The organizing principle behind this grouping, appropriate economic units, is relatively simple: if the activities are located in the same geographic area; if the activities have similarities in the types of business; or if the activities are somehow interdependent, for instance, if they have the same customers, employees or use a single set of books for accounting.


As a general rule, the passive activity loss rules are applied at the individual level. Although Internal Revenue Code Section 469 was enacted to discourage abusive tax shelters, its impact extends far beyond shelters to virtually every business or rental activity whether reported on Schedules C, F, or E, as well as to flow through income and losses from partnerships, S- Corporations, and trusts. Generally, the law does not apply to regular C-Corporations although it does have limited application to closely held corporations.

“I don’t believe the overnight success exists. There’s a lot of hard work and time involved beforehand,” say Flynn. Angry Birds may have seemed like an overnight success but it was the 52nd game that Rovio created. Flynn says it took him a year or year and a half to build audiences for his most successful sites. (Read these time management expert's tips on the work habits of successful people.)

You are also free to choose a fund that is based on any index that you want. For example, there are index funds set up for just about every market sector there is — energy, precious metals, banking, emerging markets — you name it. All you have to do is decide that you want to participate, then contribute money and sit back and relax. Your stock portfolio will then be on automatic pilot.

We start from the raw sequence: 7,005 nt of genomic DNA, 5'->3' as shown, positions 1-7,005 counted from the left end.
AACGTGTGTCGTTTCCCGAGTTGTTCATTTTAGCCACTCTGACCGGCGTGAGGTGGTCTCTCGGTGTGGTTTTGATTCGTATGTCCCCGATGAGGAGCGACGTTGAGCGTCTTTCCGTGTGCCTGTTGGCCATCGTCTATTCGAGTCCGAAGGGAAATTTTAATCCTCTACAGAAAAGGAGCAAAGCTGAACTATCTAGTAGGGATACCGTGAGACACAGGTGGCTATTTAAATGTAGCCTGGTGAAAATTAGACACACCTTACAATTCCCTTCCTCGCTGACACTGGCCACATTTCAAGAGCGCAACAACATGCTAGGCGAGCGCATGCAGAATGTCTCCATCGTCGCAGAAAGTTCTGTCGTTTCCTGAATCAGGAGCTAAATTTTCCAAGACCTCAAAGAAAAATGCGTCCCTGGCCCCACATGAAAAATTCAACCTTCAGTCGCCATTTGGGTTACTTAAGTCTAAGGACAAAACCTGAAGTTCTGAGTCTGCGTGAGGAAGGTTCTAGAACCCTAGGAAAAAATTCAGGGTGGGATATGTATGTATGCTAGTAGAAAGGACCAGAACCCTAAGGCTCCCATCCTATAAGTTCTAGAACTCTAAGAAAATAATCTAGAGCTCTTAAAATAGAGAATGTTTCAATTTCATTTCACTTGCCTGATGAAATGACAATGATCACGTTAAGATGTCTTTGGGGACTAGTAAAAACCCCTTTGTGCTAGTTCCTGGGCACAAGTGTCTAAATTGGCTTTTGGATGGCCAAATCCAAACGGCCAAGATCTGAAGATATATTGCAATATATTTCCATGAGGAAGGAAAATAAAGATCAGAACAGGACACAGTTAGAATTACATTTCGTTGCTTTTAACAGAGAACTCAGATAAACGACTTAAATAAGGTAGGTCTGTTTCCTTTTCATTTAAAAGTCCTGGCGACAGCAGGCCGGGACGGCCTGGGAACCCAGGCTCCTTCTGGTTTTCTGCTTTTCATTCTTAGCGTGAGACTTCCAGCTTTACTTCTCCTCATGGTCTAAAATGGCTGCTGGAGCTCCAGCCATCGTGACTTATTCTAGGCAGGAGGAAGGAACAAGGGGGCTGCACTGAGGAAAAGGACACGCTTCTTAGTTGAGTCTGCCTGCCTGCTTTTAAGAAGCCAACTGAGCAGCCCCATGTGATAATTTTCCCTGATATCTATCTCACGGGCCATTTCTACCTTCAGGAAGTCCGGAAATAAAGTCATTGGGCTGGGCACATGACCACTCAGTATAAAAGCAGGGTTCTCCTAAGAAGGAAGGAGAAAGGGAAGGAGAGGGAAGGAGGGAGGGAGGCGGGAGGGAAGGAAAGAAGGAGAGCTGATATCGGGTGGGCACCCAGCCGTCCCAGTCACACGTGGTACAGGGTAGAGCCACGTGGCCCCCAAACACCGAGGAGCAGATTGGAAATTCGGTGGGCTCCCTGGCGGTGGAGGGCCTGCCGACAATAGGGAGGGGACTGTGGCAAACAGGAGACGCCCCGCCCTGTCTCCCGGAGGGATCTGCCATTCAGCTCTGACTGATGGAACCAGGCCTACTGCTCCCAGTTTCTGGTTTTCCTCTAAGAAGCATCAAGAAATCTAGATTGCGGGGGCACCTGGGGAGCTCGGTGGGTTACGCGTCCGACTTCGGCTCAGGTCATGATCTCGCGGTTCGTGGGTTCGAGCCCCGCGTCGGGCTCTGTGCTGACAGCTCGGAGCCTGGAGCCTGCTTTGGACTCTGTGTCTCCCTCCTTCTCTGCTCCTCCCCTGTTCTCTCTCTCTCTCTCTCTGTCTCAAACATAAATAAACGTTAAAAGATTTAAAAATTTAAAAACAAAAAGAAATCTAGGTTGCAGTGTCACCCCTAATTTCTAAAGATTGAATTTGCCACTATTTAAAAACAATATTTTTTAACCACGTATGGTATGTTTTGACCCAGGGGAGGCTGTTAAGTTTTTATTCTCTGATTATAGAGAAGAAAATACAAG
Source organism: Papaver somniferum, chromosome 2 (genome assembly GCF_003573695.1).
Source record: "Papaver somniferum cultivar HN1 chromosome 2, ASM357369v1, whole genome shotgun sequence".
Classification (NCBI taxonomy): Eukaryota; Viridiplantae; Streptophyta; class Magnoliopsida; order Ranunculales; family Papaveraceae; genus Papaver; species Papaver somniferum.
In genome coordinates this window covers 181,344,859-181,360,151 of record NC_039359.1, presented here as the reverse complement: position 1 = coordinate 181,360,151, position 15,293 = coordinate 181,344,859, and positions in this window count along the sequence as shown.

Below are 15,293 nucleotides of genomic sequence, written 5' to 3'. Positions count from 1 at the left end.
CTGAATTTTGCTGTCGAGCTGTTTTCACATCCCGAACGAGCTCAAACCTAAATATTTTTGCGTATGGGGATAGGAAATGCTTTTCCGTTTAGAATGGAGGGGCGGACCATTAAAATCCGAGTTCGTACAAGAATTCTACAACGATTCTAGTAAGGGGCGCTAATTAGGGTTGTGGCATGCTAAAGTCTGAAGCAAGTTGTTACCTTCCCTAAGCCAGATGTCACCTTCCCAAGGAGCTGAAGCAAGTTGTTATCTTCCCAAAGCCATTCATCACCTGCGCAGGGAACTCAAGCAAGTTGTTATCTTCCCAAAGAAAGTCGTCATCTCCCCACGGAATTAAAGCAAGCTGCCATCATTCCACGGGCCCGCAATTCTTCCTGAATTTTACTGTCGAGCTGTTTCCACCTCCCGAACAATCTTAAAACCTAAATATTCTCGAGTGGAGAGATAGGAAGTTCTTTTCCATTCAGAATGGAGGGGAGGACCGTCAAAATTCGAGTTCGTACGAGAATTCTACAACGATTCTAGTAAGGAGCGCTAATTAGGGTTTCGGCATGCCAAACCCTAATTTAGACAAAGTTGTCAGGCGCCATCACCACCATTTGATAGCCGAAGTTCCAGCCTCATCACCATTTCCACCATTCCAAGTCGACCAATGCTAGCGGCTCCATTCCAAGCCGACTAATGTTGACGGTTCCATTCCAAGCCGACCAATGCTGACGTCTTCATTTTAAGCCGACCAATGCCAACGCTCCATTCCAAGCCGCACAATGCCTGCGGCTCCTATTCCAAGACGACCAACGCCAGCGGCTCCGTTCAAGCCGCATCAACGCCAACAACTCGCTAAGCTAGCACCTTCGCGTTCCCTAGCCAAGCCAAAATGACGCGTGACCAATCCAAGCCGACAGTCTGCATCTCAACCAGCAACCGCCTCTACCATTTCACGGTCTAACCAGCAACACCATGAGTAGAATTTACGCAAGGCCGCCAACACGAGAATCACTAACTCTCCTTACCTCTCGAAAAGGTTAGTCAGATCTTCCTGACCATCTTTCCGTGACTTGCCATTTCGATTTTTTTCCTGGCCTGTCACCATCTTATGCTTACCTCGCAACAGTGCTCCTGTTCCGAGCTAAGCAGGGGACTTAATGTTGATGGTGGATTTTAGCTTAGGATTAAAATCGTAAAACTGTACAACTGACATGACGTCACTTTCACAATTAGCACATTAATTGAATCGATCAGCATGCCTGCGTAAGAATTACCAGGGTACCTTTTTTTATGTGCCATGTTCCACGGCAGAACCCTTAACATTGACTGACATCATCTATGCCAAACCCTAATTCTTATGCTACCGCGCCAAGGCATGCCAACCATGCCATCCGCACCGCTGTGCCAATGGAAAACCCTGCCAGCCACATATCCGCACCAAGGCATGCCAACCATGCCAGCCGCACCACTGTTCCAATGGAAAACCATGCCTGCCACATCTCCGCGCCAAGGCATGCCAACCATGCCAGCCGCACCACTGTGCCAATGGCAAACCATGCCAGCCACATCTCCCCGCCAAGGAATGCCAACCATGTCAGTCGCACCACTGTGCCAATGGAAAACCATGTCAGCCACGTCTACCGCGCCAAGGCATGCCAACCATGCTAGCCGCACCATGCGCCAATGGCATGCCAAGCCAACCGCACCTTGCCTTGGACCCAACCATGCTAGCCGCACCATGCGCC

If you need cash flow, and the dividend doesn’t meet your needs, sell a little appreciated stock. (or keep a CD ladder rolling and leave your stock alone). At the risk of repeating myself, whether you take cash out of your portfolio in the form of “rent”, dividend, interest, cap gain, laddered CD…., etc. The arithmetic doesn’t change. You are still taking cash out of your portfolio. I’m just pointing out that we shouldn’t let the tail wag the dog. IOW, the primary goal is to grow the long term value of your portfolio, after tax. Period. All other goals are secondary.
In order not to succumb to that, Flynn says it’s important to know your motivation. “Passive income is important to me not just for the financial security but so I can spend time with my family,” he says. “I’ve been able to work from home and witness all my kids’ firsts. I have a one-year-old and a four-year-old, and that's what drives me and gets me pushing through those hard times and why I keep creating new products and why I want to help other people do the same thing.”
All written content on this site is for information purposes only. Opinions expressed herein are solely those of AWM, unless otherwise specifically cited. Material presented is believed to be from reliable sources and no representations are made by our firm as to another parties’ informational accuracy or completeness. All information or ideas provided should be discussed in detail with an advisor, accountant or legal counsel prior to implementation.